objectclass: extensibleObject
dc: springframework

dn: ou=groups,dc=springframework,dc=org
objectclass: top
objectclass: organizationalUnit
ou: groups

dn: ou=subgroups,ou=groups,dc=springframework,dc=org
objectclass: top
objectclass: organizationalUnit
ou: subgroups

dn: ou=people,dc=springframework,dc=org
objectclass: top
objectclass: organizationalUnit
ou: people

dn: ou=space cadets,dc=springframework,dc=org
objectclass: top
objectclass: organizationalUnit
ou: space cadets

dn: ou=\"quoted people\",dc=springframework,dc=org
objectclass: top
objectclass: organizationalUnit
ou: "quoted people"

dn: ou=otherpeople,dc=springframework,dc=org
objectclass: top
objectclass: organizationalUnit
ou: otherpeople

dn: uid=ben,ou=people,dc=springframework,dc=org
objectclass: top
objectclass: person
objectclass: organizationalPerson
objectclass: inetOrgPerson
cn: Ben Alex
sn: Alex
uid: ben
userPassword: {SHA}nFCebWjxfaLbHHG1Qk5UU4trbvQ=

dn: uid=bob,ou=people,dc=springframework,dc=org
objectclass: top
objectclass: person
objectclass: organizationalPerson
objectclass: inetOrgPerson
cn: Bob Hamilton
sn: Hamilton
uid: bob
userPassword: {noop}bobspassword

dn: uid=joe,ou=otherpeople,dc=springframework,dc=org
objectclass: top
objectclass: person
objectclass: organizationalPerson
objectclass: inetOrgPerson
cn: Joe Smeth
sn: Smeth
uid: joe
userPassword: joespassword

dn: cn=mouse\, jerry,ou=people,dc=springframework,dc=org
objectclass: top
objectclass: person
objectclass: organizationalPerson
objectclass: inetOrgPerson
cn: Mouse, Jerry
sn: Mouse
uid: jerry
userPassword: jerryspassword

dn: cn=slash/guy,ou=people,dc=springframework,dc=org
objectclass: top
objectclass: person
objectclass: organizationalPerson
objectclass: inetOrgPerson
cn: slash/guy
sn: Slash
uid: slashguy
userPassword: slashguyspassword

dn: cn=quote\"guy,ou=\"quoted people\",dc=springframework,dc=org
objectclass: top
objectclass: person
objectclass: organizationalPerson
objectclass: inetOrgPerson
cn: quote\"guy
sn: Quote
uid: quoteguy
userPassword: quoteguyspassword

dn: uid=space cadet,ou=space cadets,dc=springframework,dc=org
objectclass: top
objectclass: person
objectclass: organizationalPerson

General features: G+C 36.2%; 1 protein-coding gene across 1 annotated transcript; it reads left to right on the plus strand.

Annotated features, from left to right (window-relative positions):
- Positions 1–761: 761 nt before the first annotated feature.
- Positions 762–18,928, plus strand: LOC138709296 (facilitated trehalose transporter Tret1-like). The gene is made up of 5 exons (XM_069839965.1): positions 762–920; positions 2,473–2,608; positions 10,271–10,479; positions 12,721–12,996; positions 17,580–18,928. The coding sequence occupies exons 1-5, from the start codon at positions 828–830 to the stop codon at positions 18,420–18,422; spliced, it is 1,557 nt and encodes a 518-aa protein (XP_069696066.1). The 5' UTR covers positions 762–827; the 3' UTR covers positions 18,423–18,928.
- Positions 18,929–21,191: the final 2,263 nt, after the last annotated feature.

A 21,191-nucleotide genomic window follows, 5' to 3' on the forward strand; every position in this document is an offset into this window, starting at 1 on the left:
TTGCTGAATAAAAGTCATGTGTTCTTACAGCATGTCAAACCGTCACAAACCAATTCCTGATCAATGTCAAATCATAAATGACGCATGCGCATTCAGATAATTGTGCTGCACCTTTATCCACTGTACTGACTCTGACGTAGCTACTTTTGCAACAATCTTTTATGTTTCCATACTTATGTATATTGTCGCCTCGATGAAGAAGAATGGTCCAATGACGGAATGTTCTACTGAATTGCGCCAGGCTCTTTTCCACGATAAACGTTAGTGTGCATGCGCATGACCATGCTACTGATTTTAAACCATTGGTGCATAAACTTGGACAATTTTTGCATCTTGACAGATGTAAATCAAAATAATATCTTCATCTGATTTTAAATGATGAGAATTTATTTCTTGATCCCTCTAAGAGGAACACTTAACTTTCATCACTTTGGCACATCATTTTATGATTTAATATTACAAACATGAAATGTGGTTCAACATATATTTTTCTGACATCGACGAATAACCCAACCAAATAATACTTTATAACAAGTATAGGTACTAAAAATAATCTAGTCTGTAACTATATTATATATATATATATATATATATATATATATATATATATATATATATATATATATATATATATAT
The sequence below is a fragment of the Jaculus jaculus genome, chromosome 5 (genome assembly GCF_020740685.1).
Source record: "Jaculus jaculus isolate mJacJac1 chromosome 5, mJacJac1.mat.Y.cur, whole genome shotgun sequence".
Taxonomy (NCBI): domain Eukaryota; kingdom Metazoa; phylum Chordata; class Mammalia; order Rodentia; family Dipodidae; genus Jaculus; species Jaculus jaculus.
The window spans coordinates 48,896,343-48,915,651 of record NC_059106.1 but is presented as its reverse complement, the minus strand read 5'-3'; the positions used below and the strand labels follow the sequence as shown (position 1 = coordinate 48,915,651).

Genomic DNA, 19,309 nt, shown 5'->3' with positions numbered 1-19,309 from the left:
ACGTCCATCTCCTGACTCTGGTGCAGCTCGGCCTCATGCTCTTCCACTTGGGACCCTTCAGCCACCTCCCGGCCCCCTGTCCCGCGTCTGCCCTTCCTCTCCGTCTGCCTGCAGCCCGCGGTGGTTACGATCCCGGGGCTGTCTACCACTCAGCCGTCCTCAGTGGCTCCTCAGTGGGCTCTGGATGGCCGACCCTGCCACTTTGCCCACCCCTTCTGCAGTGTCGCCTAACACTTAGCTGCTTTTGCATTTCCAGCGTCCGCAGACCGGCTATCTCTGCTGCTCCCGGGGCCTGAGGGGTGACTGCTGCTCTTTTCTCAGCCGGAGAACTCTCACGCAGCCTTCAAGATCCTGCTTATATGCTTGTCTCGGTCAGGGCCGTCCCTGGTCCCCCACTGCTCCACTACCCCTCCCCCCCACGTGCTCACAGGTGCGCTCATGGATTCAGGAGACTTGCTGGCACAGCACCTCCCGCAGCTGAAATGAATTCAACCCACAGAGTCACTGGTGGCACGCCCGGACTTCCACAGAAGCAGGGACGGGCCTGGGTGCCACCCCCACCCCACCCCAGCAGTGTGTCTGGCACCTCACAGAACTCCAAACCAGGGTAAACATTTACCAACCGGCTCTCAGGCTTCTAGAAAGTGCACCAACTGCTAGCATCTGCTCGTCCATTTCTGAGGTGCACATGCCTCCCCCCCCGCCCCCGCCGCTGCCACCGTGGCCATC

objectclass: inetOrgPerson
cn: Space Cadet
sn: Cadet
uid: space cadet
userPassword: spacecadetspassword

dn: cn=developers,ou=groups,dc=springframework,dc=org
objectclass: top
objectclass: groupOfUniqueNames
cn: developers
ou: developer
uniqueMember: uid=ben,ou=people,dc=springframework,dc=org
uniqueMember: uid=bob,ou=people,dc=springframework,dc=org

dn: cn=managers,ou=groups,dc=springframework,dc=org
objectclass: top
objectclass: groupOfUniqueNames
cn: managers
ou: manager
uniqueMember: uid=ben,ou=people,dc=springframework,dc=org
uniqueMember: cn=mouse\, jerry,ou=people,dc=springframework,dc=org

dn: cn=submanagers,ou=subgroups,ou=groups,dc=springframework,dc=org
objectclass: top
objectclass: groupOfUniqueNames
cn: submanagers
ou: submanager
uniqueMember: uid=ben,ou=people,dc=springframework,dc=org

Write Spring Tests

And here are two example tests which tests the same thing but each with a different application context (see the different class annotations). As you will notice in the console output, two LDAP servers with different ports will be started and the tests will pass.

import static org.hamcrest.Matchers.*;
import static org.springframework.security.test.web.servlet.request.SecurityMockMvcRequestPostProcessors.*;
import static org.springframework.test.web.servlet.request.MockMvcRequestBuilders.*;
import static org.springframework.test.web.servlet.result.MockMvcResultMatchers.*;

import org.junit.Test;
import org.junit.runner.RunWith;
import org.springframework.beans.factory.annotation.Autowired;
import org.springframework.boot.test.autoconfigure.web.servlet.AutoConfigureMockMvc;
import org.springframework.boot.test.context.SpringBootTest;
import org.springframework.http.MediaType;
import org.springframework.test.context.junit4.SpringRunner;
import org.springframework.test.web.servlet.MockMvc;
import org.springframework.test.web.servlet.request.MockHttpServletRequestBuilder;
import org.springframework.test.web.servlet.request.MockMvcRequestBuilders;

@RunWith(SpringRunner.class)
@SpringBootTest
@AutoConfigureMockMvc
public class HelloController1Test {

	@Autowired
	private MockMvc mvc;

	@Test
	public void getHelloWithValidLogin() throws Exception {
		// @formatter:off
		mvc.perform(get("/").with(httpBasic("bob", "bobspassword")).with(csrf()))
			.andExpect(status().isOk())
			.andExpect(content().string(equalTo("Greetings from Spring Boot!")));
		// @formatter:on
	}

	@Test
	public void getHelloWithInvalidPassword() throws Exception {
		MockHttpServletRequestBuilder requestBuilder = MockMvcRequestBuilders.get("/")
				.accept(MediaType.APPLICATION_JSON);

		mvc.perform(requestBuilder.with(httpBasic("bob", "wrong password"))).andExpect(status().isUnauthorized());
	}
}
import static org.hamcrest.Matchers.*;
import static org.springframework.security.test.web.servlet.request.SecurityMockMvcRequestPostProcessors.*;
import static org.springframework.test.web.servlet.request.MockMvcRequestBuilders.*;
import static org.springframework.test.web.servlet.result.MockMvcResultMatchers.*;

import org.junit.Test;
import org.junit.runner.RunWith;